It’s windy, wet and cold and for the first time since we’ve moved here to this village, for several days I had no urge to go out to the forest to walk. Yesterday I had the same feeling of disquiet and lassitude. Yesterday, I indulged the mood as a grace period for New Year’s Day. Today it just feels like giving up.
But the day before yesterday, the day of New Year’s Eve, I began by saying I’d take a short walk and ended by climbing up the hill to the path that leads up to Montségur. I only went up to the top of the hill, a good pull, just up to where it levels off before it begins the real climb.
The sky was grey, the light flat, but the smell and feel of the deep layer of oak and beech leaves under my boots still filled me. The trees along the way, some with roots growing out of the old stone walls, still spoke to me. On the way down, the view of the orange-tiled roofs of the village against the snow-dusted hills made me stop in my careful descent over the muddy, slidey track, to breathe in the feeling of living here in a place where our species has been rooted for so long. Today I am just disgruntled and, though I want to sit and read, nothing really eases my spirit except writing.
Most of the people of the village have closed their shutters and lit their wood stoves. Unlike the old days, many are watching their télé or are planted in front of their computers. I will leave the shutters open like the American that I am. I want to see what’s happening out there. I want to see the light, even the dim, grey light. I don’t care who sees me as they drive by. I don’t even care if the woman who is “the-repository-of-all-village-knowledge” (for whom I have real fondness) peers up to try to find me through the second story window where I sit typing and glancing at the road. She can tell I’m up here through that keen sense we all have when eyes are focused in our direction–a sense of something furtively flickering deep inside our head. I turn away to release the magnetism and go back to my typing.
And then, today, the sun came out, its brightness felt only for a couple of hours around mid-day. As it was beginning its descent down towards the mountains, I made myself set off for a walk up the hill into the forest, deciding to wander as far as I wanted. I had to get back to the trees.
I reached my sitting spot as the light was pulling away into the further valleys. Crystals of icy snow stuck to moss here and there. The light here, deep in the forest, was at an exquisite tipping point, grey, flat as if one was breathing ether through one’s eyes.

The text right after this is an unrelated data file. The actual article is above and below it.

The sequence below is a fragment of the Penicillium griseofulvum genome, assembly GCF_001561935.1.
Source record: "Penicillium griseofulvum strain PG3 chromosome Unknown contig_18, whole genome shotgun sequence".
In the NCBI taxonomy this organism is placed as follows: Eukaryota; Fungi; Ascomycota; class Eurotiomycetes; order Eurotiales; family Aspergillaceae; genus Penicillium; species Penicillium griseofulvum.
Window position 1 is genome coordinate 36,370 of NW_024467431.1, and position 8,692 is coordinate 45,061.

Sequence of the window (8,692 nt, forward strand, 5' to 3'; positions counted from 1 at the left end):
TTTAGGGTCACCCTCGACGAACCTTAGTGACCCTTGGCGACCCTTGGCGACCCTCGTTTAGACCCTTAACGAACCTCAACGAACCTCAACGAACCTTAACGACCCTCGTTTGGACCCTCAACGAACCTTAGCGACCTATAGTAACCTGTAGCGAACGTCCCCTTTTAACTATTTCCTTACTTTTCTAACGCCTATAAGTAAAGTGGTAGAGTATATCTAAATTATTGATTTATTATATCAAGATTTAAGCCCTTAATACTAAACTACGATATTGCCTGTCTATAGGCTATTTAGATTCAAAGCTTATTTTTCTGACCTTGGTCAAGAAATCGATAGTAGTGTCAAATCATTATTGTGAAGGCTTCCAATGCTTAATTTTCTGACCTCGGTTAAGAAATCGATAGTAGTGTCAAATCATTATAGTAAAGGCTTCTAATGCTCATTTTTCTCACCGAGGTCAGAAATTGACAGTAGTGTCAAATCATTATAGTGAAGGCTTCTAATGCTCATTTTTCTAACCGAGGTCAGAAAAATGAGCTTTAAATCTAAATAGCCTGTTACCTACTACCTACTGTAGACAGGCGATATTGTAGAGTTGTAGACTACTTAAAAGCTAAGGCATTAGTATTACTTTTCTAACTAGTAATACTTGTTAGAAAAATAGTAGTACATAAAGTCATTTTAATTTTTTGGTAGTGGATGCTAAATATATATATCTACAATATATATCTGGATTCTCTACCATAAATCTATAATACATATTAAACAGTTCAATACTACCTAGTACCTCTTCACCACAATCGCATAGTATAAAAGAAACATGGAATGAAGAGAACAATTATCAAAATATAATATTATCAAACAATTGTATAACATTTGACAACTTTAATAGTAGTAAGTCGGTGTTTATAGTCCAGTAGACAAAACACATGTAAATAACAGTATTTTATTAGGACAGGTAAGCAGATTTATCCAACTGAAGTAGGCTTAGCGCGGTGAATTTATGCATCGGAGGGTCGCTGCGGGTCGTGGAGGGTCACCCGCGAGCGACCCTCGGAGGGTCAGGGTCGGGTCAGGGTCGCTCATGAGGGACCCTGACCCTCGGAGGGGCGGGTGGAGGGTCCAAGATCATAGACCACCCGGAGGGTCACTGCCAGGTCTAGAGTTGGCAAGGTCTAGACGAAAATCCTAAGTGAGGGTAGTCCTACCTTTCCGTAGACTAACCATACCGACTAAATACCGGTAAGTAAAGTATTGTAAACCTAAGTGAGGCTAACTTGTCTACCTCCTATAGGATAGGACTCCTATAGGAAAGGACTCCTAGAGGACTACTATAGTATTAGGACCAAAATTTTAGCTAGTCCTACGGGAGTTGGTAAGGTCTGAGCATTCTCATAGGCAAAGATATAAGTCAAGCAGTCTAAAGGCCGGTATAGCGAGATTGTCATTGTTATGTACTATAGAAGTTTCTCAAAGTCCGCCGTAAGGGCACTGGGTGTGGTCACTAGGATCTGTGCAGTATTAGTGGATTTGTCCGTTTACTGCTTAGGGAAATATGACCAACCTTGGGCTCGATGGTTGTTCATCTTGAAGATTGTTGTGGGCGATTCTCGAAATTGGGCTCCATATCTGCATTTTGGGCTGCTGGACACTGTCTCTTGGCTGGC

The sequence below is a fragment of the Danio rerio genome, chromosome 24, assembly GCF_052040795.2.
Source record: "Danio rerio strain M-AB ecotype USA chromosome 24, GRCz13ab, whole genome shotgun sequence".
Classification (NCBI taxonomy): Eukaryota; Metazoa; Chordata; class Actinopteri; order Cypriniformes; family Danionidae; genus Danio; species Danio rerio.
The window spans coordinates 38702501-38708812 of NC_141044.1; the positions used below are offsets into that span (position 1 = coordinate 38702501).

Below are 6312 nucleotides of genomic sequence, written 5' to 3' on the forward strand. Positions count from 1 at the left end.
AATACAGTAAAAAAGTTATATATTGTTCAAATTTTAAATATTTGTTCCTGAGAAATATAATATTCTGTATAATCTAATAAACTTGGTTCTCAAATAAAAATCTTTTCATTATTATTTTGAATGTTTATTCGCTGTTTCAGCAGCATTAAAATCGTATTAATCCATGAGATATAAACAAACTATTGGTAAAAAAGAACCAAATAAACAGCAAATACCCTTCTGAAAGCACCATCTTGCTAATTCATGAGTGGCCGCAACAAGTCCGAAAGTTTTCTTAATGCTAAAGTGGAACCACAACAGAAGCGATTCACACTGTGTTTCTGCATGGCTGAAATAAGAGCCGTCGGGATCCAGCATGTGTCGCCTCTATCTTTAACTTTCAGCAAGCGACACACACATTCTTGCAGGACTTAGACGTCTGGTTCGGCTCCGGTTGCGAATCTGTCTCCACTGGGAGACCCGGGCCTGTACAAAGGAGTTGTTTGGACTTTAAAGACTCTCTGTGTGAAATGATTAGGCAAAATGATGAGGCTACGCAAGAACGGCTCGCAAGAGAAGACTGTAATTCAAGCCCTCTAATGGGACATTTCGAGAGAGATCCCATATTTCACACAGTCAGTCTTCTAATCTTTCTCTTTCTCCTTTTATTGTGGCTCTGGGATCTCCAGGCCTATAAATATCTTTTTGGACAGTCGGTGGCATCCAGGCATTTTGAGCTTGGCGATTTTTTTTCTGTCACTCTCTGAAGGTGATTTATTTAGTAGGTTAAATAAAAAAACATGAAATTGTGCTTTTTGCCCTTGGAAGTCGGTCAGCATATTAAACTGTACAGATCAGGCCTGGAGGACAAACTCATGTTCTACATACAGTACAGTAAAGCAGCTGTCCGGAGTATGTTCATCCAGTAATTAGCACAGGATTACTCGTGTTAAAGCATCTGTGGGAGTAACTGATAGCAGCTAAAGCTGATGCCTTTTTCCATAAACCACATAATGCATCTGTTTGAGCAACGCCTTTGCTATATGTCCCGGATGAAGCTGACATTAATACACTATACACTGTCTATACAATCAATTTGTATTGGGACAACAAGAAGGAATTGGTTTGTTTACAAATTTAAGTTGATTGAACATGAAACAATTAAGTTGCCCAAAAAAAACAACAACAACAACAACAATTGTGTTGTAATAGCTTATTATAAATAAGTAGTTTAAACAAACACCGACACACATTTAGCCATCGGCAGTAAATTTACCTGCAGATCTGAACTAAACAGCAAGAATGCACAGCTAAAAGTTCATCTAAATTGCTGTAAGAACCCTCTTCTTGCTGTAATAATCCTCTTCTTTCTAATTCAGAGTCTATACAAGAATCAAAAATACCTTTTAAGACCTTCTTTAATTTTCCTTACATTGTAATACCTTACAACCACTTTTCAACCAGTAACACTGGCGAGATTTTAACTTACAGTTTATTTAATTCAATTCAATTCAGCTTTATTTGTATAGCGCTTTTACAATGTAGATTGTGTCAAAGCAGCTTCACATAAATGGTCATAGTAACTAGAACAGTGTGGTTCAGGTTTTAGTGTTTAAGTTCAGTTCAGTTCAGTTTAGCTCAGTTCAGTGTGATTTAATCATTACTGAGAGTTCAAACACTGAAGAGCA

My sitting stone is like the back of a horse. I straddle it as if riding bareback. The tree behind me grew around it, embraced it. They have become one being. I feel the cold granite between my legs and I let my warmth expand into its slow atoms until I am a bit colder and it is a bit warmer. I sit in the silence.
There is no breeze. The earth slopes dramatically down away from me, the trees riding it like the trough of a great wave. I let myself be carried by its silent, still motion. The force of it is cleansing, like the great pull of the ocean. Everywhere I look, I am moved to stillness–by the brown of the layers of wet leaves, by the brilliant green of the moss shining in the dimness, by the flecks of crystalline snow delicately riding on top of the moss’s fuzzy miniature forests growing on part of fallen trees, the patterns of the bark on these vertical beings that have ranged themselves all up and down the slopes of earth, breaking apart rocks, turning them, as they stretch out their roots with such patience, into the very earth that feeds them.
When I finally get up from the rock, feeling the cold as the air abruptly chills with the draining away of the sun’s rays from the last east-facing hillside, the silence, the presence of the trees and the soil and the moss has become me, replacing all thought, all noise.
It is now the next day. The silence of yesterday is still with me. With snow starting in the night and falling through the morning, I have climbed up to see the woods decked in all that glorious whiteness. With the big stick I had found in the spring to help me over the slick rocks and have kept hidden in a spot under some brambles to wait for my frequent return, I am making my way down along the muddy and snow-covered track. Breathing in the silvery, dim light, I alternately watch my feet as they place themselves on ground where they won’t slip and look up to observe all the exquisite detail of limbs and bark, lichen, dark and red leaves here and there clinging to bare twigs.
Suddenly– a large bird, barely perched on a branch piled delicately with snow, barely displacing any of the crystals held together by their mutual cold. And suddenly, I recognise it to be a hawk. Without thought, I know it by its size, the upward sweeping of its wings as it lifts, somehow remaining still. But now, for some incredibly small instant, there is a flash the color of the sun at the base of a wing, a flash of an orangey-bronze patch under a strong uplifting feathered limb. a sudden revelation of hidden beauty as stillness and movement are somehow combined. Deciding that my presence disrupts the flow of his life’s movement, he is flying in a trajectory through the trees, up and over, gone.
My whole being vibrates in response, tasting this moment, absorbing it like the nourishment that runs in the blood, like the air that seeps into the lungs and is drawn up by all the cells and moved out by the lungs once again, a different substance. Filling to emptying, emptiness to fullness. That brief moment had become the whole universe inside me, rising up and out forever.